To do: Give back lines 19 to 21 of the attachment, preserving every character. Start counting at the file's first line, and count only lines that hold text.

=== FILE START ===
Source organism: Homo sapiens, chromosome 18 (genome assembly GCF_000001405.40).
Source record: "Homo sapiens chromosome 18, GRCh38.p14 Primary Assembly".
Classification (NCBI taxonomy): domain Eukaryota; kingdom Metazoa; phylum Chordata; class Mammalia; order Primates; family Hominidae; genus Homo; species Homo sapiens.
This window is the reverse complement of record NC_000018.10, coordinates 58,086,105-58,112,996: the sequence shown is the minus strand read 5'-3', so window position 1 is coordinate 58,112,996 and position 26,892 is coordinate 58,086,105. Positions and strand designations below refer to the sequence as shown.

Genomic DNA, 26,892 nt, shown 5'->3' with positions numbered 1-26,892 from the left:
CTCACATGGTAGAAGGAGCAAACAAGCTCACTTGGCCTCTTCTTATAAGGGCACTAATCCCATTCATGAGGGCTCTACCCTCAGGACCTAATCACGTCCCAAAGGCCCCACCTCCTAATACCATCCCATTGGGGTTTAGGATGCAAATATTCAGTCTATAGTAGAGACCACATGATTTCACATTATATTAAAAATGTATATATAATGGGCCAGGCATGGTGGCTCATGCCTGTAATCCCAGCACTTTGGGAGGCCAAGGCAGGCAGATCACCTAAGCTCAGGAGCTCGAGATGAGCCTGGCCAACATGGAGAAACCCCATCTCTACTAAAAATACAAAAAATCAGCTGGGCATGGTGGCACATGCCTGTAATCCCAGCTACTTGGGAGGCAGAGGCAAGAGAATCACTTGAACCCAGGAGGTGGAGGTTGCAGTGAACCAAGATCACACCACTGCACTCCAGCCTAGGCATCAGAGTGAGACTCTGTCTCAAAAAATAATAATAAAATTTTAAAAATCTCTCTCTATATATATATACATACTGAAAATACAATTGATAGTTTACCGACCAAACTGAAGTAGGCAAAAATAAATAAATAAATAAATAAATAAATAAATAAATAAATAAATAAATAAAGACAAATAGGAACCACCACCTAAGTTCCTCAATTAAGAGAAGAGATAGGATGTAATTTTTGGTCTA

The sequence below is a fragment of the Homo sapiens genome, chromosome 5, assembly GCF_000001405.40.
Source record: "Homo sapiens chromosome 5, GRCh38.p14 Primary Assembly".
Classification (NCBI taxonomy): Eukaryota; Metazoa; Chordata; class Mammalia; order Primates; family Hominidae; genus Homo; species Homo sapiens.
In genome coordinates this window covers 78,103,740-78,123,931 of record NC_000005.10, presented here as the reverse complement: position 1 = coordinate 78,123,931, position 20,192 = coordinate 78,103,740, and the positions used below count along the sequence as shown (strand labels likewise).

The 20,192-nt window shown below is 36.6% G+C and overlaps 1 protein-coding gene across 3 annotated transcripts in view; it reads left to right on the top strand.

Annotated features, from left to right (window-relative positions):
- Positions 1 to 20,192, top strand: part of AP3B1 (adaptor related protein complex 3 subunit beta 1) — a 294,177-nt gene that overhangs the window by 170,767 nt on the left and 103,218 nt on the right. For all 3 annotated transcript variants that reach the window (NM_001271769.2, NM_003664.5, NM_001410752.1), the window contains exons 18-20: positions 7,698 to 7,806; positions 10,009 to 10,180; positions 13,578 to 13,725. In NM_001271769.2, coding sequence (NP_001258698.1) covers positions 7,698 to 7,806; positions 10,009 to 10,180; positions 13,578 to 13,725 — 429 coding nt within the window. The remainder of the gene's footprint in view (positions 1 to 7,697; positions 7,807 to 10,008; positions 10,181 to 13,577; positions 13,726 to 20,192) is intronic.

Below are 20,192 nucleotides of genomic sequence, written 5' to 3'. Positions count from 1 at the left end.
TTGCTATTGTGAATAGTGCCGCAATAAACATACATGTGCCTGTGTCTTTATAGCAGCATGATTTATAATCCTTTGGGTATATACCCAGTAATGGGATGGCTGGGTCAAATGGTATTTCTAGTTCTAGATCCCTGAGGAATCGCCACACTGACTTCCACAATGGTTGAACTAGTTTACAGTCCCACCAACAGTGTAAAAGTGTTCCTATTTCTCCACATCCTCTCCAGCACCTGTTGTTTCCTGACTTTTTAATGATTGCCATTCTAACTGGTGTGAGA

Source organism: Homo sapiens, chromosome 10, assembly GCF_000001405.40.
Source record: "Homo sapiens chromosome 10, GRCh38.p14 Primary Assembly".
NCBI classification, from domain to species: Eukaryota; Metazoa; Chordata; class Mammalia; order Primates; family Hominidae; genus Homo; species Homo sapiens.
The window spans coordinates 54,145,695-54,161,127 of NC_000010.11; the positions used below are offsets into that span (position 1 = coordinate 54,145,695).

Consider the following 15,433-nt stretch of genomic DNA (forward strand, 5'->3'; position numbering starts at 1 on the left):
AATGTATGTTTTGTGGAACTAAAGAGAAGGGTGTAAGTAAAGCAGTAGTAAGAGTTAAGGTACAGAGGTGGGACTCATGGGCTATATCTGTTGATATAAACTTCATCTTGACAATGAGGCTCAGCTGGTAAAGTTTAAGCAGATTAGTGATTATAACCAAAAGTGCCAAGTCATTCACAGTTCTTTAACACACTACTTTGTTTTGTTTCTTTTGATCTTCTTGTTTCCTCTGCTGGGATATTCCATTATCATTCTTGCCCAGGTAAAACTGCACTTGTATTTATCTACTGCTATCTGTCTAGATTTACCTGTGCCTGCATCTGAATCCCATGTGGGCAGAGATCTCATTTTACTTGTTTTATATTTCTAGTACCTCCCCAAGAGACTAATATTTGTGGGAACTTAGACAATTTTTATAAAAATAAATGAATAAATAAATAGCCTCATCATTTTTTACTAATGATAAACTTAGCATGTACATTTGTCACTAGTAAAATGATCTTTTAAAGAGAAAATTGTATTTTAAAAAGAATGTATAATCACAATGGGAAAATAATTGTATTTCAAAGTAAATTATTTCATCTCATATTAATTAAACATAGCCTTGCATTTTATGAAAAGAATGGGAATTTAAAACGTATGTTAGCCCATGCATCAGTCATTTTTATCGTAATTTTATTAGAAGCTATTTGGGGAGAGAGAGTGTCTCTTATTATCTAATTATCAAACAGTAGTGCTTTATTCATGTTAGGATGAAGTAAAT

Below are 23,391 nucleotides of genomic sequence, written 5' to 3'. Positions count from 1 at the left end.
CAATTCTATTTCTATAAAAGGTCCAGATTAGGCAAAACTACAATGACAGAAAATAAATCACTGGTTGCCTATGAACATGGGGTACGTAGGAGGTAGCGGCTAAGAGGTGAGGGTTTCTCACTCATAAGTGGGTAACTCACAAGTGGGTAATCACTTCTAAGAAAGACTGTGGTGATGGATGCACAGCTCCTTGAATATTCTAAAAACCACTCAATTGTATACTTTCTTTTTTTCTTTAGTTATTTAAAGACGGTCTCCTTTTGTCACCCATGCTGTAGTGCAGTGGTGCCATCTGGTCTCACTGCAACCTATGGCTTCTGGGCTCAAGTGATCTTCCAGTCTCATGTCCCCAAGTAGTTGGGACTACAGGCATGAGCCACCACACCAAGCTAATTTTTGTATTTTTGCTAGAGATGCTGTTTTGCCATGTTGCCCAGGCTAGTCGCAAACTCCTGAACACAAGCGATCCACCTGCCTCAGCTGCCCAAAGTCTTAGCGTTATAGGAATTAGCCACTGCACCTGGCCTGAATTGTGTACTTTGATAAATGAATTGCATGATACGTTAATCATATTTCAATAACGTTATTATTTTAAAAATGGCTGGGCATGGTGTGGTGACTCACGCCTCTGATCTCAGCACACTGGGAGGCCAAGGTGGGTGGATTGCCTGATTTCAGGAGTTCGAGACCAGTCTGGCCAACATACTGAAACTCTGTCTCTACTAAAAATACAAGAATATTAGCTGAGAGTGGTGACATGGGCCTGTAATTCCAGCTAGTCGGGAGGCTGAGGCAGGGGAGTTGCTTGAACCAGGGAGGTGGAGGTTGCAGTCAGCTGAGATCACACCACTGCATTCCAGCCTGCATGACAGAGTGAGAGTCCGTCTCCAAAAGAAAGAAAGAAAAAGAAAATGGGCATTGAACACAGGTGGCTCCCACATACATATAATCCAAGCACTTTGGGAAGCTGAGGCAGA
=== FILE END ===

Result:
The window spans coordinates 54,145,695-54,161,127 of NC_000010.11; the positions used below are offsets into that span (position 1 = coordinate 54,145,695).

Consider the following 15,433-nt stretch of genomic DNA (forward strand, 5'->3'; position numbering starts at 1 on the left):
AATGTATGTTTTGTGGAACTAAAGAGAAGGGTGTAAGTAAAGCAGTAGTAAGAGTTAAGGTACAGAGGTGGGACTCATGGGCTATATCTGTTGATATAAACTTCATCTTGACAATGAGGCTCAGCTGGTAAAGTTTAAGCAGATTAGTGATTATAACCAAAAGTGCCAAGTCATTCACAGTTCTTTAACACACTACTTTGTTTTGTTTCTTTTGATCTTCTTGTTTCCTCTGCTGGGATATTCCATTATCATTCTTGCCCAGGTAAAACTGCACTTGTATTTATCTACTGCTATCTGTCTAGATTTACCTGTGCCTGCATCTGAATCCCATGTGGGCAGAGATCTCATTTTACTTGTTTTATATTTCTAGTACCTCCCCAAGAGACTAATATTTGTGGGAACTTAGACAATTTTTATAAAAATAAATGAATAAATAAATAGCCTCATCATTTTTTACTAATGATAAACTTAGCATGTACATTTGTCACTAGTAAAATGATCTTTTAAAGAGAAAATTGTATTTTAAAAAGAATGTATAATCACAATGGGAAAATAATTGTATTTCAAAGTAAATTATTTCATCTCATATTAATTAAACATAGCCTTGCATTTTATGAAAAGAATGGGAATTTAAAACGTATGTTAGCCCATGCATCAGTCATTTTTATCGTAATTTTATTAGAAGCTATTTGGGGAGAGAGAGTGTCTCTTATTATCTAATTATCAAACAGTAGTGCTTTATTCATGTTAGGATGAAGTAAAT